About us

The Digital Due Process Clinic provides high-quality, pro bono services to people struggling with automated scoring systems. Based at Cornell University, the program brings together multidisciplinary teams of students who work on real-world problems under the supervision of experienced faculty.

Why Digital Due Process?

Automated scoring systems play an increasingly important role in ordering our lives. Obtaining a loan, renting an apartment, ranking in web search results, or making the shortlist for a job: all of these activities depend on judgments generated through a range of computational techniques like data analytics and predictive algorithms.

Problems do occur when things go wrong and people feel misrepresented by these systems. For example, what recourse does a person have when:

Cassidy McGovern (left) and Clinical Fellow Ranjit Singh

In all these cases, the affected parties struggle to obtain what legal scholars call “due process,” i.e. the right not to be judged arbitrarily and to appeal an automated judgment. When systems are complex, proprietary, and opaque and legal recourse is impractical or limited, a special kind of expertise is needed to represent one’s interests.

The Digital Due Process Clinic aims to fill this gap by gathering a multidisciplinary group of students under the supervision of experienced faculty and engaging them in research, advocacy, and outreach, using the tools of humanists, technologists, and social scientists.

The 2022 Cohort

Photo of Aadi Kulkarni

Aadi Kulkarni

Student Researcher

Photo of Joanna

Joanna Moon

Student Researcher

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Kerry Wong

Student Researcher

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Kuunemuebari Mini

Student Researcher

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Nabiha Qureshi

Student Researcher

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Noor-E-Jehan Umar

Student Researcher

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Vicki Xie

Student Researcher

Project: Humans of AI

The 2021 Cohort

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Carson Crane

Student Researcher

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Christopher Chandra

Student Researcher

Grace Cala

Student Researcher

Photo of Hannah Dominguez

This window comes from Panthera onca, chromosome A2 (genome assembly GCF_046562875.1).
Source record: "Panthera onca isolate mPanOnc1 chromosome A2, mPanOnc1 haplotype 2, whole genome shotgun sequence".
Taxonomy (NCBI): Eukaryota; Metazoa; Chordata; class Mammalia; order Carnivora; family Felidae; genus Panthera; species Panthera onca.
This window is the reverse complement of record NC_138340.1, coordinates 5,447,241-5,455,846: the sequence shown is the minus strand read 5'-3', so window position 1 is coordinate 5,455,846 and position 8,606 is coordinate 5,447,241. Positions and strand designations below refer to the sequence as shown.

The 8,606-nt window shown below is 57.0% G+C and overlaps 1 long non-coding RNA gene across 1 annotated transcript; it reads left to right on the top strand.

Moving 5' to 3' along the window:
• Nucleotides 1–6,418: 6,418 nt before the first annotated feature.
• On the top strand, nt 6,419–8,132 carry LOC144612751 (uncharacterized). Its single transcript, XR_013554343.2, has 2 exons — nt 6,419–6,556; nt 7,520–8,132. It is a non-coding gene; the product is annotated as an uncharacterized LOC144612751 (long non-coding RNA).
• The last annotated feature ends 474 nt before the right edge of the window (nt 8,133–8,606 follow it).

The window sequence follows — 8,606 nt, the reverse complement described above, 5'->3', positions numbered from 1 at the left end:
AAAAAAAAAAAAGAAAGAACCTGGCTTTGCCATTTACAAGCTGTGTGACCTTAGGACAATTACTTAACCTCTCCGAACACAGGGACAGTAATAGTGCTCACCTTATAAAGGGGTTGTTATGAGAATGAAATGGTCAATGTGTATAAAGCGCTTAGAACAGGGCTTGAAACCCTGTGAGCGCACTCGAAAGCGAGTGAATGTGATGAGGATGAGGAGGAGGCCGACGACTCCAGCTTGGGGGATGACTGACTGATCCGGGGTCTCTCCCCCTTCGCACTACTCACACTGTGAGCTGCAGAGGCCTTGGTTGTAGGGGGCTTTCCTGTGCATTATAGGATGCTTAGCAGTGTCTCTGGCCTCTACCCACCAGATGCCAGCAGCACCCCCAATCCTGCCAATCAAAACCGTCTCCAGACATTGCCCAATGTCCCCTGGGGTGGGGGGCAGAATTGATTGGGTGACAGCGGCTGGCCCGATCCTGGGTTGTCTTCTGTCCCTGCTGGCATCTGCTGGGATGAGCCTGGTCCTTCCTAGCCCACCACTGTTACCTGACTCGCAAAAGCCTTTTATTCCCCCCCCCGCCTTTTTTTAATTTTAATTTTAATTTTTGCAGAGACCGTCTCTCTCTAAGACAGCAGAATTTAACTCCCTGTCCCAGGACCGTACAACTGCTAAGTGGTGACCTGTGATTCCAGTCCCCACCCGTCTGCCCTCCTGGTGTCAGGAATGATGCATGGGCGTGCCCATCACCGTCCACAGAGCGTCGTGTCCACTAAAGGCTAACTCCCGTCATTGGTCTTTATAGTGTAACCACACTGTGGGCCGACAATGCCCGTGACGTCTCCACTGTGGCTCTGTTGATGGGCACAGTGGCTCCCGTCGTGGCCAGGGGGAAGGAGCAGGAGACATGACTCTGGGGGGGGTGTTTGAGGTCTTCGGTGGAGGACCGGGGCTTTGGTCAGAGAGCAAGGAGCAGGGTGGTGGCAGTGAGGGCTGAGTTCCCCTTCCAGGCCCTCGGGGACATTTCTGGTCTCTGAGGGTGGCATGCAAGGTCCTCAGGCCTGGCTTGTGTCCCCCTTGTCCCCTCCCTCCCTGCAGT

Hannah Dominguez

Student Researcher

Photo of Sam Tesfaye

Sam Tesfaye

Student Researcher

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Stephen Yang

Student Researcher

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Valerie Kong

Student Researcher

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Michael Tyrrell

Summer Research Fellow

Project: Everyday Ecologies of Scoring: An Exploratory Map

The (Inaugural) 2020 Cohort

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Amy Eng

Student Researcher

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Annika Pinch

Student Researcher

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Cassidy McGovern

Student Researcher

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Ciarra Lee

Student Researcher

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Kyra Wisniewski

Student Researcher

Headshot of Deana Gonzales

Deana Gonzales

Student Researcher

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Emma Li

Student Researcher

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Sterling Williams-Ceci

Student Researcher

Project: Documenting the Lived Experiences of Data Subjects

The Team

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Chris Hesselbein

Graduate Teaching Fellow

Malte Ziewitz

Director; PI

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Yue Zhao

Graduate Research Fellow

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Carson Crane

Undergraduate Research Assistant

Interested in joining us? Applications for the next spring cohort will open in October 2022. If you are thinking about a summer project or an independent study, please send a one-page outline to dueprocess@cornell.edu.


Ngai Keung Chan, Graduate Summer Fellow, 2020 (now: Chinese University of Hong Kong)
Ranjit Singh, Clinical Research Fellow, 2019–2020 (now: Data & Society Research Institute)
Kyla Chasalow, Undergraduate RA, 2019–2020 (now: Oxford M.Sc. Statistics)
August Chang, Student Researcher, 2020 (now: Chicago M.A. Anthropology)
Divyansha Sehgal, Student Researcher, 2019 (now: Deutsche Bank)

Learning objectives

The Digital Due Process Clinic is a setting in which students:

  • assume primary responsibility for deliverables and client matters
  • provide excellent support and representation to those affected by automated scoring systems
  • develop key digital advocacy skills, including interviewing, counseling, fact investigation, drafting, negotiation, and, in some cases, technological support
  • engage in reflective practice, showing the ability to evaluate past performances and continually improve future performances through planning
  • collaborate with other clinic students, clinic supervisors, and community partners


The Digital Due Process Clinic is generously supported by a National Science Foundation CAREER award and the Department of Science & Technology Studies at Cornell University.

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